Does New Texting Ban Go Far Enough?

By Megan Trent
By Julian Teekaram

June 7, 2011 Updated Jun 7, 2011 at 6:39 PM EDT

INDIANA (Indiana's NewsCenter) - Beginning July 1, Hoosier drivers who text while driving could be facing a hefty fine, but how enforceable is the new legislation?

In February, Indiana legislators passed a ban prohibiting drivers from sending or reading text messages or emails when they're behind the wheel. Similar laws are already on the books for teens ages 18 and younger in Indiana. This ban, however, applies to drivers of all ages.

Those people found to be in violation of the new legislation could be issued a traffic citation for $500, but many law enforcement officers say the bill will be extremely difficult to enforce.

The ban does not apply to talking on the phone or using it for other functions outside of texting and email. That's why officers say determining who is texting and who is looking down at their phones for other reasons, like dialing or GPS, would be challenging at best.

If a driver is suspected of violating the texting ban, an officer is unable to ask that driver to see their phone. This could make proving the driver was texting even more difficult. Law enforcement officers are able to subpoena phone records, but say they likely wouldn't unless there was a crash or injury.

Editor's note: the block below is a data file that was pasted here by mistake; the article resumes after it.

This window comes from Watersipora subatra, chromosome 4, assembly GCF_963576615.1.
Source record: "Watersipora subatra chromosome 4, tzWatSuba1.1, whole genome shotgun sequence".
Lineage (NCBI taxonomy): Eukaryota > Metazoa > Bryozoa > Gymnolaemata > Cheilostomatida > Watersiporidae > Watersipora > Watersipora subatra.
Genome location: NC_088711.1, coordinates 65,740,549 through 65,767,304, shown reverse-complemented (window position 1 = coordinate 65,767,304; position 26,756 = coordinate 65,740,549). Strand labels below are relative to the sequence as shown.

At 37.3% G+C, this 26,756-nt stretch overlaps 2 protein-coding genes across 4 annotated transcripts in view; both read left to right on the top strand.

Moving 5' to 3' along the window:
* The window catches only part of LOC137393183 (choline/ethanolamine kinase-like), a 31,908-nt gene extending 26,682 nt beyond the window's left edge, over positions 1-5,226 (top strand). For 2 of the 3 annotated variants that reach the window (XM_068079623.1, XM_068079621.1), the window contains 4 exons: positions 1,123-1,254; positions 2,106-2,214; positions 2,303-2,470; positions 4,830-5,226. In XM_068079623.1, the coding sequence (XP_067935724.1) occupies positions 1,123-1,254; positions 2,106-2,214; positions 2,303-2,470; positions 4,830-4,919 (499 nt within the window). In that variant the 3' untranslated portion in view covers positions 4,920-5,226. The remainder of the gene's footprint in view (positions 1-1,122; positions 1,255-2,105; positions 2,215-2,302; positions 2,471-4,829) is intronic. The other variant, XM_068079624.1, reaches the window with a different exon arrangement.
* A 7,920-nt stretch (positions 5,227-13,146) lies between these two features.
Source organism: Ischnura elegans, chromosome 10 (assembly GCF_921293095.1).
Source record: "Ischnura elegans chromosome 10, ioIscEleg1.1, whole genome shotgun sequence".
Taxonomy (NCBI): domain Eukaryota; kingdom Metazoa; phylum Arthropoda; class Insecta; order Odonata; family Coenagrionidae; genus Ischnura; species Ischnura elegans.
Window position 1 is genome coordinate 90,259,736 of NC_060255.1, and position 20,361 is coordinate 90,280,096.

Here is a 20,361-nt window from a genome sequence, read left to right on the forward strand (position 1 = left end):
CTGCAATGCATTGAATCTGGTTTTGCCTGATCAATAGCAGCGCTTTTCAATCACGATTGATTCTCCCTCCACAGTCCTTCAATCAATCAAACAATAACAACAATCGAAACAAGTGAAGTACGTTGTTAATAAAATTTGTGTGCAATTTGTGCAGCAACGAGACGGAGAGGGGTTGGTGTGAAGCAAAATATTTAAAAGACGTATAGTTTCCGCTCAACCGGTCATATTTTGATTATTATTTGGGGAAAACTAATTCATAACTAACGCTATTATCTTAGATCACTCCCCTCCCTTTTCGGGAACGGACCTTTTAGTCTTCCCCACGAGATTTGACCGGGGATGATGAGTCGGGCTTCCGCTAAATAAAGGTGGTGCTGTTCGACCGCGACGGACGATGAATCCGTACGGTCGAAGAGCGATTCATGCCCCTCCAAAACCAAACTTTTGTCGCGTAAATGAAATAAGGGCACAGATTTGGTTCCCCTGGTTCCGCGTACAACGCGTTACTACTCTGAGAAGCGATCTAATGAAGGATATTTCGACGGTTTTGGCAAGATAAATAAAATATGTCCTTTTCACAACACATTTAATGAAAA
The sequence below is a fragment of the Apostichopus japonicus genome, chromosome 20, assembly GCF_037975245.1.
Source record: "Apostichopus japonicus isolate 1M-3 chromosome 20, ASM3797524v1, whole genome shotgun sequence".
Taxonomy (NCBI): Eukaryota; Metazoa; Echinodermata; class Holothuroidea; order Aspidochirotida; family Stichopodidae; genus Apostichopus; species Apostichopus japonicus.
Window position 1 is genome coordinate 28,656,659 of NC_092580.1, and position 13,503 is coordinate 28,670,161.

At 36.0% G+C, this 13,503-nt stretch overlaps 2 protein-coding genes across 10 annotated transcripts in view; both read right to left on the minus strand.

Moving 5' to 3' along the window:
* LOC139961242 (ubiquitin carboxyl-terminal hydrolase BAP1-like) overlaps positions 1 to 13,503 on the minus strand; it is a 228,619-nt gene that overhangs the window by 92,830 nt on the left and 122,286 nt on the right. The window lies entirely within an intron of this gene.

Chief Allen County Sheriff's Deputy, David Gladieux says, "If they (legislators) truly do want to save lives, I think a complete ban would be MUCH easier to enforce, obviously, and I think it would be better served."

A complete ban on cell phone use in vehicles would limit drivers to hands free devices. Gladieux says the new texting ban is a good starting point, but he expects legislators to amend it down the road.

What are your thoughts CLICK HERE to leave us a "QUESTION OF THE DAY” comment.

© Copyright 2016, A Quincy Media broadcasting station. All rights reserved. This material may not be published, broadcast, rewritten or redistributed.